Friday, May 15, 2020

My day at the ranch

By Yellowstone

I ran into Lee Hammett, which was awesome since he’s one of my favorite people in the world. And I immediately told him, “I’m a cow professional now; so, if you ever need my help, let me know.” I realized my faux pas since “cow professionals” actually call themselves cowboys…or cowgirls.

“Oh, really?” he asked. “And how much experience do you have?”

“A day,” I boasted. “But it was a loooong day.”

He raised an eyebrow before breaking out laughing.

“But seriously, I got a 30-percent raise my first day!”

“They paid you to be there?” he asked.

“Well, no. That’s why giving me 30-percent on nothing was so easy.”

As I drove away, I thought about my day on the ranch a few weeks ago…and the whole memory made me smile.

I always knew I’d be a great rancher after watching John Wayne and Maureen O’Hara.  I’d be amazing, as long as I didn’t have to actually touch…a cow.  But if I ran a ranch, somehow everyone would respect me because I’d be the only one wearing heels without falling – AND the job would still get done.  So, when a chance finally came along last week I thought I might die of pure joy.  I’d shown up on “immunization and branding day” (of all things) to interview Steve Blaser for his upcoming birthday.

“Can I talk to you?” I asked as he ran cows through a chute. “It’ll just take a second.”

“I won’t have time until five o’clock,” he said nonchalantly, and my eyes grew wide because it was only 11:30!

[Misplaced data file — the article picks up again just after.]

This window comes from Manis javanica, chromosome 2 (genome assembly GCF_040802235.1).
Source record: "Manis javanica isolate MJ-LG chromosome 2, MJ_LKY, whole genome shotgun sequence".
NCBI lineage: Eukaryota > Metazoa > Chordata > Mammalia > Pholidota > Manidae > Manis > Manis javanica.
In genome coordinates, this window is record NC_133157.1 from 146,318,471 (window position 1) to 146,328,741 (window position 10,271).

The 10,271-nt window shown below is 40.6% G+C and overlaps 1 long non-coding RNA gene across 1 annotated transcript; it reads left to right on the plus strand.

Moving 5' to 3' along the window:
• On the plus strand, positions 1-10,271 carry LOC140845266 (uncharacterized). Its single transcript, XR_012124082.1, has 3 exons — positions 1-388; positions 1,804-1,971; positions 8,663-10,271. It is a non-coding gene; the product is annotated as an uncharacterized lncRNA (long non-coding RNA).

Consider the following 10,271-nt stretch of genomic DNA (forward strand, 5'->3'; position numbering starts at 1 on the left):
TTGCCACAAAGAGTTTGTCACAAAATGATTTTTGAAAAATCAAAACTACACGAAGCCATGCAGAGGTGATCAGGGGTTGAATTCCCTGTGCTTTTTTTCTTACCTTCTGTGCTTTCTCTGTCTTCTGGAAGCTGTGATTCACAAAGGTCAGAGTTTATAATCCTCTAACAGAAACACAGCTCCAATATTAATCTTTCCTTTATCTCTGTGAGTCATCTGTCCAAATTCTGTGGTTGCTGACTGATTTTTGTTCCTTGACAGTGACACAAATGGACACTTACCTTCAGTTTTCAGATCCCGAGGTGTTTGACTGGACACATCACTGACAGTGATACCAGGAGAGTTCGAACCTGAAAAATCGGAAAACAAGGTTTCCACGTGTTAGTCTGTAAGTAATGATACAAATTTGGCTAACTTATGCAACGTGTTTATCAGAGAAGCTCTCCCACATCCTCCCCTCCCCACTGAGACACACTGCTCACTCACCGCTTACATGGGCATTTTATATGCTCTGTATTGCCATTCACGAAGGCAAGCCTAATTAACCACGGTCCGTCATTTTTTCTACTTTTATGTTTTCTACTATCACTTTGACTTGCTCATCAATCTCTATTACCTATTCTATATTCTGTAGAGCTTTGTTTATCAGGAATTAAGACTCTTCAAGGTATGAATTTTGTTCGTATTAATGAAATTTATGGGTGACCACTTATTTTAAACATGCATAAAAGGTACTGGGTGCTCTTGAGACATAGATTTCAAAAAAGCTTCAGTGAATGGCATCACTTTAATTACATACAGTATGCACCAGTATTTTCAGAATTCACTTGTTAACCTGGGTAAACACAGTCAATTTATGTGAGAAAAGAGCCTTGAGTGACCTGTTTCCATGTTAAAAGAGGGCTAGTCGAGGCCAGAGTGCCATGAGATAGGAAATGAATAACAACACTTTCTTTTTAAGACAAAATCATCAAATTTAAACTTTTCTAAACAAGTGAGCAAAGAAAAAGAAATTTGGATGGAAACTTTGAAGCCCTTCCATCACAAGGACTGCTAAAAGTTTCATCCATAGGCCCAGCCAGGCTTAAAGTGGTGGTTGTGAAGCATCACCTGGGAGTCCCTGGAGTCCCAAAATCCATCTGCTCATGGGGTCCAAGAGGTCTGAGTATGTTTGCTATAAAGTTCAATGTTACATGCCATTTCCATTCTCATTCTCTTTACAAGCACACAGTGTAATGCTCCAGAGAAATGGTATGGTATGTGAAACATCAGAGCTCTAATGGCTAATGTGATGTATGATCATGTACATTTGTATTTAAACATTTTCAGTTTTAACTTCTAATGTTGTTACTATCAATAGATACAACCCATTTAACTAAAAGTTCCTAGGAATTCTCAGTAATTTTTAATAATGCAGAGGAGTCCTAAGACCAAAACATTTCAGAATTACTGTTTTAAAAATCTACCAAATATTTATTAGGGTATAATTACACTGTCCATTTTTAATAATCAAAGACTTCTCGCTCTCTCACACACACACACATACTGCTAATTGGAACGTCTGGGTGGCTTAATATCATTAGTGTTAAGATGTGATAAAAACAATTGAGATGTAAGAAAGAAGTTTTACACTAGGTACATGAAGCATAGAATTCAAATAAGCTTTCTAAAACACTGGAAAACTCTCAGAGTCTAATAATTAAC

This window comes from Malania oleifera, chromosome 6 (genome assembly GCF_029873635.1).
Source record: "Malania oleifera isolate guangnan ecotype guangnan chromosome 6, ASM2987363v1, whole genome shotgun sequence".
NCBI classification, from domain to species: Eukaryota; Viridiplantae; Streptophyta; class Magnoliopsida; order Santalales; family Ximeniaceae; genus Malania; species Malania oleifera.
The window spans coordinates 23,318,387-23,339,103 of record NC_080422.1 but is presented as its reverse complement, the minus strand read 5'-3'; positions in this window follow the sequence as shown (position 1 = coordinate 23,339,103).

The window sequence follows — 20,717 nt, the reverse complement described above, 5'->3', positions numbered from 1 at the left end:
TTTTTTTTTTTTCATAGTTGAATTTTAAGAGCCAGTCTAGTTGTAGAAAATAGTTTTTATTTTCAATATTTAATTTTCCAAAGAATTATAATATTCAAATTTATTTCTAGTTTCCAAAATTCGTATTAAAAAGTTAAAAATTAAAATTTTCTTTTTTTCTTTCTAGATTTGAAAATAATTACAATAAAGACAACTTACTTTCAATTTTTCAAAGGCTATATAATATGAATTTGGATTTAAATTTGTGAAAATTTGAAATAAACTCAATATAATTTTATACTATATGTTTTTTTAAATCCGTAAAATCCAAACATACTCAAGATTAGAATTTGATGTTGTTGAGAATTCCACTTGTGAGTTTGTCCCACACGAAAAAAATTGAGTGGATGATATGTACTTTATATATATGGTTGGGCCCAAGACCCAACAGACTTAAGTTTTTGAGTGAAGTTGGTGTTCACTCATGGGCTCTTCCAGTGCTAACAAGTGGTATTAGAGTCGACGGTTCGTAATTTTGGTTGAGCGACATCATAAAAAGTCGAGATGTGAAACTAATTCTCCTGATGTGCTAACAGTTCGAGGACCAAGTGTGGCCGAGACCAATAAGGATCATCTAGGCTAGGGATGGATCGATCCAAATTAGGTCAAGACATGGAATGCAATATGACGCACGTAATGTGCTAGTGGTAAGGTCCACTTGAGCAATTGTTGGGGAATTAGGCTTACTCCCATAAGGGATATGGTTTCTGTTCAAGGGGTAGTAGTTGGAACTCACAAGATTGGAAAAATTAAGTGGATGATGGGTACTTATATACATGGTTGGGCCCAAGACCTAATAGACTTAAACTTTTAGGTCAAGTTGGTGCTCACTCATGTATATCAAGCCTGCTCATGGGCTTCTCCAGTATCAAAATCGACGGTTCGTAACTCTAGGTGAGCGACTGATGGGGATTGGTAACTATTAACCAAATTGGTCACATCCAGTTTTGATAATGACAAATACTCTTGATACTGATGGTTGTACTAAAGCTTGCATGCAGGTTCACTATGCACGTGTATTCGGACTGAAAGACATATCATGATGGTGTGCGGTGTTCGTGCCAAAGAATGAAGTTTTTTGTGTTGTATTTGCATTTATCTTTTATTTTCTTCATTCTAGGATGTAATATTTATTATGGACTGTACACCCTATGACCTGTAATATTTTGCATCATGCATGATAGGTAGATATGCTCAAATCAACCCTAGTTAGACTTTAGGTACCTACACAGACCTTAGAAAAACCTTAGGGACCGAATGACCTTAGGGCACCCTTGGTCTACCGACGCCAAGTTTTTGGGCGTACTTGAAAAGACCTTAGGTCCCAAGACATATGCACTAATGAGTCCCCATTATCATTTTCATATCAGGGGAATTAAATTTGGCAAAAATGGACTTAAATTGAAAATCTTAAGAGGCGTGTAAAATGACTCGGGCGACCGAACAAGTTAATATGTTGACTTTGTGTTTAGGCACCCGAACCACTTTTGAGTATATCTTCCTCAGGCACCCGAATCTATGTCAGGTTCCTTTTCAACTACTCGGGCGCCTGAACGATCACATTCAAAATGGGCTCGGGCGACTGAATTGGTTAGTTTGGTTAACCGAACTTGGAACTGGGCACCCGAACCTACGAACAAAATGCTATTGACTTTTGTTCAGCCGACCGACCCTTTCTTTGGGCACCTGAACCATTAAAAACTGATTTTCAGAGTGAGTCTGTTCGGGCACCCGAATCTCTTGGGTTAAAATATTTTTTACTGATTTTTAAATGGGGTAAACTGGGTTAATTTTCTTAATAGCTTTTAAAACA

As I watched him, I decided ranchers aren’t in a hurry to get interviewed mainly because they must live off a different clock than the media.

“Oh…five o’clock.  Well, all right!”

Someone next to Steve told me I could help out if I wanted to.

If I could help in the way Maureen O’Hara did, then great!

“What can I do?” I asked Andrew Blaser, Steve’s son. “I’ve been to a cattle auction...and I saw a cow die once, but that’s it.”  Other than all the westerns....

“Do you want to give the calves shots?”

I paled, looking even more the redhead I am.

Number one: I am not a nurse, a vet, or a phlebotomist.

Number two: I thought I’d be terrible at giving shots and probably hit a calf in the eye or something.
In fact, if the apocalypse were actually here I’d probably die first from one of those weird things you see on the movies — like not being able to give shots or perform brain surgery....or whatever strange thing they had on “The Walking Dead.”  Maybe I should be glad the current apocalypse involves corona and not zombies.

As I stood there, thinking about how I couldn’t do anything – and maybe I was a useless city girl in high heels – I studied cowboys and cowgirls branding, tagging, and immunizing. Steve Blaser also eyed me like I was simply good at writing, but wasn’t tough enough to get out there.

With pent-up aggression only a redhead can feel, I took off my coat, purse, and keys. An obstinate fire lit my veins and I asked Christie Oleson – one of the best nurses EVER – to “show me the ropes.”

Inoculating cows sounds fancy, but it isn’t always easy – trust me, I know.  Sometimes the syringe is tough to shoot and the skin can be thick too!  There’s one thing I know, you need skin thicker than a cow’s to work on a ranch!